“Can you recognize the note that I’m about to give you?”, I asked Shailesh, who was explaining the tools that visually impaired people used to recognize currency note denominations. “Sure”, he responded, as I handed him a latest 500 Rupee note. Shailesh, who’d lost his eyesight when he was 5 years old, now works as a Software Engineer with Cisco. As he held the note close to his body, I noticed him feeling the corners and touching the note surface, so as to size it up. “This feels different – I’m not very sure – is it a 50 Rupee note?” I was shocked – “No Shailesh, this is the new 500 Rupee note!” I exclaimed. “Ah, the new ones are very challenging to read. Even the so called Braille print on the sides don’t help as they are too thin. We have written to the Government about this issue. Hope that they respond soon!”, Shailesh responded calmly, the smile on his face still remaining as serene as before.

As part of the Creative Leadership Program, the participants were provided with exposure to various social contexts. One of them – the immersion with visually impaired people to celebrate World Sight Day, organized in partnership with Enable India, was literally an ‘eye-opening’ experience. It gave the participants a chance to experience first-hand the day-to-day challenges that most of us take for granted. Thasneem Fathima, one of the participants of the program and an M.Tech student from RVCE, reflected all our sentiments well that day, when she recognized the sheer amount of patience and hard work that the visually-impaired need to live by on daily basis. She also observed how some families conveniently avoid visiting that relation’s house, who have differently abled children.

(Click on Image for gallery view)

At University of Commons, we strongly believe that the first step towards self-transformation is the ability to listen deeply into one’s community and into oneself. This reflective nature is what gives one the strength to search for purpose, clarity and creativity within themselves. This was clear to see in the project ideas that the participants finally presented.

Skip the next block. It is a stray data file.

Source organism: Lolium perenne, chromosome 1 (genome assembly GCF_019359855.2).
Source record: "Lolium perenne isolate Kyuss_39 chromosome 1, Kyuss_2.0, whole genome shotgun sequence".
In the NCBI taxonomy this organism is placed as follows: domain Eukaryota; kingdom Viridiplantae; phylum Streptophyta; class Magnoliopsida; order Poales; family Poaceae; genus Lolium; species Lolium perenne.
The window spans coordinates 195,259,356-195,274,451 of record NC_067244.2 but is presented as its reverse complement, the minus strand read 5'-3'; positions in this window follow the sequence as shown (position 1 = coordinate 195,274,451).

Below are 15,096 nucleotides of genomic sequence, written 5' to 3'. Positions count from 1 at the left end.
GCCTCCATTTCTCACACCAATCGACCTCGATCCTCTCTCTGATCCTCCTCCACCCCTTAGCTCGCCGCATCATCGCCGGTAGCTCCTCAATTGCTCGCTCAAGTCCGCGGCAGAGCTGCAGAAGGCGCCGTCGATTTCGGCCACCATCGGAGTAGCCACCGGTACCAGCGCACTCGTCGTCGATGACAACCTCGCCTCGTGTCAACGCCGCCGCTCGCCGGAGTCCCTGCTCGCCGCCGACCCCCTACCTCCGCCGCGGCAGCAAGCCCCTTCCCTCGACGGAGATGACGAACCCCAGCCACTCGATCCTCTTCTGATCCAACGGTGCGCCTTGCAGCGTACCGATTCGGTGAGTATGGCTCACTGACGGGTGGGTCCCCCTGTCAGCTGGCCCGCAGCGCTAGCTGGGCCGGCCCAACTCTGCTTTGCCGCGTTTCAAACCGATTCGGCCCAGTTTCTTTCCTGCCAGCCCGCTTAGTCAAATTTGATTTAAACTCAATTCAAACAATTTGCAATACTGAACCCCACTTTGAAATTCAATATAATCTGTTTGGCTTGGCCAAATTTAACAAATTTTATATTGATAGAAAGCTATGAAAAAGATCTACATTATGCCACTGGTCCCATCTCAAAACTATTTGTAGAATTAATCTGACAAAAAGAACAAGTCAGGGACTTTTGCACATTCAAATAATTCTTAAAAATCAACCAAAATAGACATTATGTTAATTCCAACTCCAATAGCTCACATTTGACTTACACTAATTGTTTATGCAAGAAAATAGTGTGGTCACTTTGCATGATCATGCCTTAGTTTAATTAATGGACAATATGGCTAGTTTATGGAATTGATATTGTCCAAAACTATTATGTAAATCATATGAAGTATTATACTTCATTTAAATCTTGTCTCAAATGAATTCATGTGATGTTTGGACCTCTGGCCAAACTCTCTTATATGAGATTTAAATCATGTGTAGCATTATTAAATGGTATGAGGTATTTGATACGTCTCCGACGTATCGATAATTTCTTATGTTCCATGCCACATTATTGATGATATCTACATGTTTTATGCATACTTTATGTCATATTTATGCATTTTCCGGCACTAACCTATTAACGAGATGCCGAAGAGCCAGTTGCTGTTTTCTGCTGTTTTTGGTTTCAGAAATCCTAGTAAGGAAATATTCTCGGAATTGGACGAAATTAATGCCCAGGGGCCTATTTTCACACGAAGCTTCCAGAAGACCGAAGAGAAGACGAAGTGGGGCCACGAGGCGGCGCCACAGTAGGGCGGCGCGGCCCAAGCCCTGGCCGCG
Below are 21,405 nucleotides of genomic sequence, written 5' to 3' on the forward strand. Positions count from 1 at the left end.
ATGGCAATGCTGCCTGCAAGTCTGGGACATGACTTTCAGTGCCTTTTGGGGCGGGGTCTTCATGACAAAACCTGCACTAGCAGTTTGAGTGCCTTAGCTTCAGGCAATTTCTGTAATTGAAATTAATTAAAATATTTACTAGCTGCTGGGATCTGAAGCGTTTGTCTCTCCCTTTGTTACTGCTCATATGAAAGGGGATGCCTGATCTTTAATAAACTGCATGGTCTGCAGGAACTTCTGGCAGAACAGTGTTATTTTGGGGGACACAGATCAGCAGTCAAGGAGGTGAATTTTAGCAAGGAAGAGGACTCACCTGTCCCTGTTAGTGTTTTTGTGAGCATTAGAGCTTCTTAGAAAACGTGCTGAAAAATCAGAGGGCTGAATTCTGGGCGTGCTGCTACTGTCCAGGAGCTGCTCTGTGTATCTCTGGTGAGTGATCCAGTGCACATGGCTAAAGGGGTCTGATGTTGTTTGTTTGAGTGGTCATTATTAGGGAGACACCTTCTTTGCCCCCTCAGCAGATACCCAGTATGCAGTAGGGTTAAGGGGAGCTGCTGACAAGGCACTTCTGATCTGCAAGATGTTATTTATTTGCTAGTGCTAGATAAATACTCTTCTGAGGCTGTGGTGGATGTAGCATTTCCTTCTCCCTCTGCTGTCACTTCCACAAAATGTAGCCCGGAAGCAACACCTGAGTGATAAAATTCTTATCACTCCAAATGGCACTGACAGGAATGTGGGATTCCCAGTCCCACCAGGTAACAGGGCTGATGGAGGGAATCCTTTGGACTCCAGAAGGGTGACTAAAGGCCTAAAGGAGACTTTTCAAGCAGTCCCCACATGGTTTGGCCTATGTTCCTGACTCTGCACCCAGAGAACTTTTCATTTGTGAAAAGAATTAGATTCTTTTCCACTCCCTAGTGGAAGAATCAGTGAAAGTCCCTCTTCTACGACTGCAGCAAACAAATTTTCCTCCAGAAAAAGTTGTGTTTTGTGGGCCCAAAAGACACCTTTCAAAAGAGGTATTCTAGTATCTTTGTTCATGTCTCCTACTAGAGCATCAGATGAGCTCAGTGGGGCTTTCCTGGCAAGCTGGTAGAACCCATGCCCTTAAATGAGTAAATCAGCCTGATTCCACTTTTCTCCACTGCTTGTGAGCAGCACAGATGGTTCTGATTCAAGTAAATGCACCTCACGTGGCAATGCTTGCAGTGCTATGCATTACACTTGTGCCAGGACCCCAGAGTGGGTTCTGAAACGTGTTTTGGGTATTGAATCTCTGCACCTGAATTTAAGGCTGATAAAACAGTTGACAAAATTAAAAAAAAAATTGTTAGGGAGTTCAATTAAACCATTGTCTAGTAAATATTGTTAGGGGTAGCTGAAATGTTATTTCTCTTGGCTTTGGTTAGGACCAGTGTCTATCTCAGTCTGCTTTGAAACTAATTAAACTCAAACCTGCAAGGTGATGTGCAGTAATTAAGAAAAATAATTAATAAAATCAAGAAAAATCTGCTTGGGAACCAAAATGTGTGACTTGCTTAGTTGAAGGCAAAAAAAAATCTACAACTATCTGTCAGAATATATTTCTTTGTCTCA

• Bhavana V, an IT professional, presented her vision on how creating more aspiration towards medical careers that focused on addressing and enabling differently able people would help to elevate their living standards.
  • Moved by the aged lady who he’d seen sitting outside her shanty all day, as he walked to and back from his workplace, Vishnu Maniyil, an artist and illustrator, focused on creating support systems for the aged in our communities. Through the power of art, Vishnu showcased his idea to the entire team through powerful visualizations.
  • Inspired by the power of collective vision and the need to get started, that she learnt from chatting with Mansoor at the Jayanagar DWCC, Shubha Lakshmi, a final year B.Tech student from RVCE, has already put into place steps to create an awareness drive for her locality, which would get the residents to segregate waste and avoid landfills.
  • Karthik Narayan, who is an active volunteer himself, found the shortage of blood banks in the city alarming. Having had experienced a challenge himself when a close relation went through a critical operation, Karthik felt the need to investigate the problem deeper. His research made him realize that there needs to be more impactful interventions done to increase avenues and encouragement for many more people to donate blood.

As always, we have more stories to tell than there is space in this blog. The participants have made us believe more that change-making narratives such as these are indeed the stepping stones to captivate the imagination of the curious and drive active citizenship in society. We also thank our friends at Clean City Recyclers Association (CCRA), Mantra4Change and Enable India for the insightful community immersions.

To learn more about the Creative Leadership Program or to apply for the next edition of the program, please click here.